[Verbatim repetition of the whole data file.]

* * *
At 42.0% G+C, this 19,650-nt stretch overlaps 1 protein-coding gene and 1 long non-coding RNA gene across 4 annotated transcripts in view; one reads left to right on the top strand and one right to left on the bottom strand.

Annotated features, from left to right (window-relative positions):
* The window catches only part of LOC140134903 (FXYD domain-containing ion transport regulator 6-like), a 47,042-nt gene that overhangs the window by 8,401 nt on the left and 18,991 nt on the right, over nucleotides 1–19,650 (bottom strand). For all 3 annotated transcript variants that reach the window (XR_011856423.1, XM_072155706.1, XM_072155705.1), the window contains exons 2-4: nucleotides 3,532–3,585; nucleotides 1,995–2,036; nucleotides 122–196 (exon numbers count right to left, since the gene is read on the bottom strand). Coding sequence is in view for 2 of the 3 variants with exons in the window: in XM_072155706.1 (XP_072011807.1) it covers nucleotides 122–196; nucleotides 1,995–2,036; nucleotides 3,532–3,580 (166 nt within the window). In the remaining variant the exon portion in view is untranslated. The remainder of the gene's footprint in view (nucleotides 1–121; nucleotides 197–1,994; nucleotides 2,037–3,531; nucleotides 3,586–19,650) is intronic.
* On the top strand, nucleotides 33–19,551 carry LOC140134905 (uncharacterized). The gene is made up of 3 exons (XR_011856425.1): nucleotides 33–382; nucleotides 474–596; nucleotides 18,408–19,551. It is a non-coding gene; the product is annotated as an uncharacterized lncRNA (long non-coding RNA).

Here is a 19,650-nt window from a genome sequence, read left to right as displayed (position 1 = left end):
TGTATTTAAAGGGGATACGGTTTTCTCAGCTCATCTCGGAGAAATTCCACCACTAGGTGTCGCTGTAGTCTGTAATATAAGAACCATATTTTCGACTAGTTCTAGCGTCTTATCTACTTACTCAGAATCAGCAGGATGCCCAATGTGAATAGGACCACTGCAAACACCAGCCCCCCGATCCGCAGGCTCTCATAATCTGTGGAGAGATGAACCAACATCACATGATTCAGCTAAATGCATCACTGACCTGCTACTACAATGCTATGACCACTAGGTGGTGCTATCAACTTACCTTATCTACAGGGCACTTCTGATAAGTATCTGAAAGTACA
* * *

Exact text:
At 42.0% G+C, this 19,650-nt stretch overlaps 1 protein-coding gene and 1 long non-coding RNA gene across 4 annotated transcripts in view; one reads left to right on the top strand and one right to left on the bottom strand.

Annotated features, from left to right (window-relative positions):
* The window catches only part of LOC140134903 (FXYD domain-containing ion transport regulator 6-like), a 47,042-nt gene that overhangs the window by 8,401 nt on the left and 18,991 nt on the right, over nucleotides 1–19,650 (bottom strand). For all 3 annotated transcript variants that reach the window (XR_011856423.1, XM_072155706.1, XM_072155705.1), the window contains exons 2-4: nucleotides 3,532–3,585; nucleotides 1,995–2,036; nucleotides 122–196 (exon numbers count right to left, since the gene is read on the bottom strand). Coding sequence is in view for 2 of the 3 variants with exons in the window: in XM_072155706.1 (XP_072011807.1) it covers nucleotides 122–196; nucleotides 1,995–2,036; nucleotides 3,532–3,580 (166 nt within the window). In the remaining variant the exon portion in view is untranslated. The remainder of the gene's footprint in view (nucleotides 1–121; nucleotides 197–1,994; nucleotides 2,037–3,531; nucleotides 3,586–19,650) is intronic.
* On the top strand, nucleotides 33–19,551 carry LOC140134905 (uncharacterized). The gene is made up of 3 exons (XR_011856425.1): nucleotides 33–382; nucleotides 474–596; nucleotides 18,408–19,551. It is a non-coding gene; the product is annotated as an uncharacterized lncRNA (long non-coding RNA).

Here is a 19,650-nt window from a genome sequence, read left to right as displayed (position 1 = left end):
TGTATTTAAAGGGGATACGGTTTTCTCAGCTCATCTCGGAGAAATTCCACCACTAGGTGTCGCTGTAGTCTGTAATATAAGAACCATATTTTCGACTAGTTCTAGCGTCTTATCTACTTACTCAGAATCAGCAGGATGCCCAATGTGAATAGGACCACTGCAAACACCAGCCCCCCGATCCGCAGGCTCTCATAATCTGTGGAGAGATGAACCAACATCACATGATTCAGCTAAATGCATCACTGACCTGCTACTACAATGCTATGACCACTAGGTGGTGCTATCAACTTACCTTATCTACAGGGCACTTCTGATAAGTATCTGAAAGTACA